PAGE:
Nissan says solid-state batteries are a ‘potential bomb’

The Nissan Surf-Out Solid-State Battery Concept

Nissan is really excited to tell you about its new and improved electric car battery technology that, uh, could blow us all away. All this and more in The morning shift for April 8, 2022.

1st gear: that’s one way of saying it

I’m not sure the idea that better technology is what we need for greater electric car adoption (Why are range targets always moving? Why are 600 miles of range reviews when we already have 200? Or 300? Couldn’t we really survive on 100?), but Nissan says it’s working on new solid-state technology and, well, it doesn’t describe them as I expected that. here’s how Automotive News opens his article on SS tech:

The leading engineering guru NissanThe quest for solid state batteries aims to disabuse people of the idea that the solid state is inherently safer than today’s lithium ion packs.

True, new generation solid state batteries do not have flammable liquid electrolyte. But they accumulate a lot more energy, which could create some nasty fireworks if something goes haywire.

“The energy density is double, so you have a potential bomb that is more dangerous,” said Kazuhiro Doi, vice president in charge of advanced battery research at the Japanese automaker.

Haha…cool…I’m, uh, super excited…about five-ton VE fly the road on autopilot with “potential bomb” technology on board!

2nd gear: everyone searches for electric cars on Google

But don’t buy them, because the New York Times explains in a truly wonderful article:

With painfully high gas prices and a series of climate reports underscoring the urgency of moving away from burning fossil fuels, more and more Americans are expressing interest in electric vehicles.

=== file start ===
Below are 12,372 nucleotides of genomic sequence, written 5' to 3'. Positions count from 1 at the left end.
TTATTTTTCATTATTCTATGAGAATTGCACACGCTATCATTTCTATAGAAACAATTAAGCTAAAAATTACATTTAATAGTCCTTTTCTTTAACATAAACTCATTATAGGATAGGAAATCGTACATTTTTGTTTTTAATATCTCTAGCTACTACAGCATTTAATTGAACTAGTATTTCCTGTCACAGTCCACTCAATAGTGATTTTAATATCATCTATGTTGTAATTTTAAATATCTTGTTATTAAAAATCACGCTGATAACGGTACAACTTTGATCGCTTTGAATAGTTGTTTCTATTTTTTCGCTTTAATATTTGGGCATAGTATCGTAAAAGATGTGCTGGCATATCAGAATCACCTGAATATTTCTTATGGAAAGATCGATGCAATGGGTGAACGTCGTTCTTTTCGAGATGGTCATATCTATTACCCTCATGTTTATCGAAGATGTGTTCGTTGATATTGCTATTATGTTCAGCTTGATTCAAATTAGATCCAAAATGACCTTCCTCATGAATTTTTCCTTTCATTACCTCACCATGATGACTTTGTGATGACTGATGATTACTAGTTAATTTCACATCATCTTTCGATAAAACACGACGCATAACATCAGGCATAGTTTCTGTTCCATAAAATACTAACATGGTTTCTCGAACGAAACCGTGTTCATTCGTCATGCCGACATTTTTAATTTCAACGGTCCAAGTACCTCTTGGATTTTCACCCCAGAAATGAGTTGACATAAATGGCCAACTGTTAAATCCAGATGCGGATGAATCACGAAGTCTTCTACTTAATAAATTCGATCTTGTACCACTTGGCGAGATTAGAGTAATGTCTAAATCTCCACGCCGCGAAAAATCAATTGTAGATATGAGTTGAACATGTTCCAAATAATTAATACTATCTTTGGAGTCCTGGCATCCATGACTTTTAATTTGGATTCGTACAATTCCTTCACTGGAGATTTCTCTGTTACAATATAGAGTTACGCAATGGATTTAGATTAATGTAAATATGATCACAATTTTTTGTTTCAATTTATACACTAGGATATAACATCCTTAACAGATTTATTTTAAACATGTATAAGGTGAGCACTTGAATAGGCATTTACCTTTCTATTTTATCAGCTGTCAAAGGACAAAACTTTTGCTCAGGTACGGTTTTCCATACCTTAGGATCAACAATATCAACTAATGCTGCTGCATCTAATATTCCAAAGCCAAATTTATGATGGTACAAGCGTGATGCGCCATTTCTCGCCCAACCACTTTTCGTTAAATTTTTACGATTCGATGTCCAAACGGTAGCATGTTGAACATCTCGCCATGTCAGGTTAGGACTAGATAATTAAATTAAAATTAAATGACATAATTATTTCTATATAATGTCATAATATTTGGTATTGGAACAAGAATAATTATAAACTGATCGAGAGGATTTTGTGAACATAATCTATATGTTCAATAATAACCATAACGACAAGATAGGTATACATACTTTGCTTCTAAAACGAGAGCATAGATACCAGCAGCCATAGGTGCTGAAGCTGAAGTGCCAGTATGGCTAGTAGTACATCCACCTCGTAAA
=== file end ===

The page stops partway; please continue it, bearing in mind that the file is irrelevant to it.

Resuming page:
Google searches related to electric cars have exploded, reached a record number last month. On the automotive classifieds site, searches for electric vehicles rose 43% from January to February and another 57% from February to March. And car manufacturers are ready with encouragement: almost all cars advertisements during the Super Bowl in February featured electric vehicles.

But the journey to real-world purchases that put more electric vehicles and fewer gas-powered vehicles on the roads in the United States faces two major hurdles: the supply of cars and the infrastructure to charge them.

Electric cars – have you ever heard of them?

3rd gear: Ford E-Transit makes deliveries

A big problem with some of our most wanted electric cars is that they barely exist. Rivian, for example, achieved a grand total of 3,568 vehicles. Total! Already! The Rivians are truly wonderful and are getting a lot of well-deserved interest, but 3,500 trucks won’t exactly cover America’s new car needs. We’re still a long way from truly meaningful EV adoption, unless you live in areas of California that are Tesla majority at this point.

In any case, what is starting to make deliveries (in Europe, at least) is Ford’s electric Transit van. Of Detroit News:

Ford Otosan, a joint venture between Ford Motor Co. and Koç Holding, is now shipping the all-electric E-Transit minivan to customers in Europe, Ford announced Thursday.